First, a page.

Background: Risk factors for drowning are largely undocumented among military populations.
Hypothesis: Accident report narratives will provide important information about the role of alcohol use and other behaviors in drownings among active duty male U.S. Army soldiers.
Methods: Using a case series design, we describe drowning deaths reported to the U.S. Army Safety Center (1980-1997), documenting associated demographic factors, alcohol use, and other risk-taking behaviors.
Results: Drowning victims (n = 352) were disproportionately young, black, and single, with less time-in-service, and no college experience. Most drownings occurred off-duty (89%). Alcohol use was involved in at least 31% of the cases overall. Alcohol use was also associated with a 10-fold increase in reckless behavior (OR 9.6, 95% Cl 4.5-20.7) and was most common among drownings in Europe (OR = 4.3, 95% Cl 1.5-13.4). Most drownings occurred where no lifeguard was present (68%), but almost two-thirds occurred in the presence of others, with CPR initiated in less than one-third of these cases. Drownings involving minority victims were less likely to involve alcohol, but more likely to occur in unauthorized swimming areas. While most drownings did not involve violations of safety rules, over one-third of the cases involved some form of reckless behavior, particularly for those under age 21.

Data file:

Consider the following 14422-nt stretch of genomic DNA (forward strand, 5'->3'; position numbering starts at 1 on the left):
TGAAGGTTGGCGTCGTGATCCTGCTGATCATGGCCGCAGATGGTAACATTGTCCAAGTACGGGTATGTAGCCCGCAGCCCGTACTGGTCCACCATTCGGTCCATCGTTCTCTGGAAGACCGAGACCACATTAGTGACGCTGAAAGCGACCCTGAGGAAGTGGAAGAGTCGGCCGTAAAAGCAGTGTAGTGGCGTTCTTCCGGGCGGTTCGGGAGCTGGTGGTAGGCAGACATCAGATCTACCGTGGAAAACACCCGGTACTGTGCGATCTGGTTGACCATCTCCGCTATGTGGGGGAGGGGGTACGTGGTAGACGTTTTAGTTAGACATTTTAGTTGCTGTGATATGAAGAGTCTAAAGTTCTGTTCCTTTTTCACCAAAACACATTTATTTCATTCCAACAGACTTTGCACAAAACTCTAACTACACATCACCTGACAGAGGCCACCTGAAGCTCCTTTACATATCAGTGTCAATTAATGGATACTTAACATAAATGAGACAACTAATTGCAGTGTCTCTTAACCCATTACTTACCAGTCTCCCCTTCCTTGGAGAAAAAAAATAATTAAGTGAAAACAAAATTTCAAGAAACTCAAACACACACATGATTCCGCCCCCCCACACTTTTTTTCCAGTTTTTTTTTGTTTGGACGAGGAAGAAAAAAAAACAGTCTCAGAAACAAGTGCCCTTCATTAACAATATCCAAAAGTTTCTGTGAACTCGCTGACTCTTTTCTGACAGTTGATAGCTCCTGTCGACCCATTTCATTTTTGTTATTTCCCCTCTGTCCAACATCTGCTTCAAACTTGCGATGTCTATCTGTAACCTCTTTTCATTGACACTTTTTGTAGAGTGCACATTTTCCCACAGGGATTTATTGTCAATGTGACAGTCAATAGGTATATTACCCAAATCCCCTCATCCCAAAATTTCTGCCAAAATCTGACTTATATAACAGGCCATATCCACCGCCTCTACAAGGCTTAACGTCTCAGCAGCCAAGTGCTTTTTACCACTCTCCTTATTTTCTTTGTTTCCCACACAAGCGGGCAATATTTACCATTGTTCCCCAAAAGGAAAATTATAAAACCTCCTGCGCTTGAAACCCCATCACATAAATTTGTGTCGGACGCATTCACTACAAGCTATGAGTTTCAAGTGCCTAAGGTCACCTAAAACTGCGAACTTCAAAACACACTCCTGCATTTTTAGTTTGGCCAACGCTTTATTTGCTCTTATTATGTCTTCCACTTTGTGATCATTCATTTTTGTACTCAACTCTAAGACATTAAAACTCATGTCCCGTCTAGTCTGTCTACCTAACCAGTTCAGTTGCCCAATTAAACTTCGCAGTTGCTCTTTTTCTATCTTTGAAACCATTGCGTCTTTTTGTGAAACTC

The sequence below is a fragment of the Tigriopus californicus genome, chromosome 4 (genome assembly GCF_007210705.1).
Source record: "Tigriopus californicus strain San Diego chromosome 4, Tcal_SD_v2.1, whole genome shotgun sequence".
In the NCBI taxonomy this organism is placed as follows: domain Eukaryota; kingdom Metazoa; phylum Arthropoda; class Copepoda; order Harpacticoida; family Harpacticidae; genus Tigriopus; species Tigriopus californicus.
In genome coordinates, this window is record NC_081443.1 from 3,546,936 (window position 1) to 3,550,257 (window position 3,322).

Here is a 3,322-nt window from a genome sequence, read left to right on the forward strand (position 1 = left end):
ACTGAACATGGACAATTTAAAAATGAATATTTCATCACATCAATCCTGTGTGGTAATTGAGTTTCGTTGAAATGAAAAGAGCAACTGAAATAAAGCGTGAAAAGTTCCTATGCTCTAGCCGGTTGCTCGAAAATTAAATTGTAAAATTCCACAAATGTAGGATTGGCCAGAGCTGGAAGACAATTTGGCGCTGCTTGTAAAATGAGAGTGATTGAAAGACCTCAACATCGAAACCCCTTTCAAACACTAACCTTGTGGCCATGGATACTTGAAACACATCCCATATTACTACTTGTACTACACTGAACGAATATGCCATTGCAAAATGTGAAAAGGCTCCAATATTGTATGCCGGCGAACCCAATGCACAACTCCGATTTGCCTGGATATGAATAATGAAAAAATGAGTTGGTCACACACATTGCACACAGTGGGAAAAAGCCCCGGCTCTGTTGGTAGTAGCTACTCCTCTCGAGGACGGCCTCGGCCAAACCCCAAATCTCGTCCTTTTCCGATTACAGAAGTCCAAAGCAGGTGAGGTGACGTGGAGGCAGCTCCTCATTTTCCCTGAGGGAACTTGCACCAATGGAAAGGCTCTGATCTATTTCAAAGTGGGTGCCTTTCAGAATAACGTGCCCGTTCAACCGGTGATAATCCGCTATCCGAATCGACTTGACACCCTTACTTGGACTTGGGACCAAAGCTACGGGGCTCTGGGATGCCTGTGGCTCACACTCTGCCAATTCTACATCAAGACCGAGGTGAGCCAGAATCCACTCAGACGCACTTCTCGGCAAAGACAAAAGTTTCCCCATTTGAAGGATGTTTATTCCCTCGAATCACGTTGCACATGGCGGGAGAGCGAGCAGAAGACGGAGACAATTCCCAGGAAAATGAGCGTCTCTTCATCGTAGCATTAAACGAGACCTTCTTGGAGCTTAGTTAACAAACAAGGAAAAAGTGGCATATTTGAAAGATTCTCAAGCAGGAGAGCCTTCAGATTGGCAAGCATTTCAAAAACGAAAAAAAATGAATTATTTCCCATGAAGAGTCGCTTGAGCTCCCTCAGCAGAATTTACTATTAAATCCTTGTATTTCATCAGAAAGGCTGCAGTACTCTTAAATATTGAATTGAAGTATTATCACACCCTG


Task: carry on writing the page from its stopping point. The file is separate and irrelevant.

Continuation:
Conclusions: Intervention programs should be tailored to meet the needs of the demographic subgroups at highest risk since behavioral risk factors vary by race and age. CPR training and skills maintenance can improve survival rates. Narrative data are important for developing hypotheses and understanding risk factors for injuries.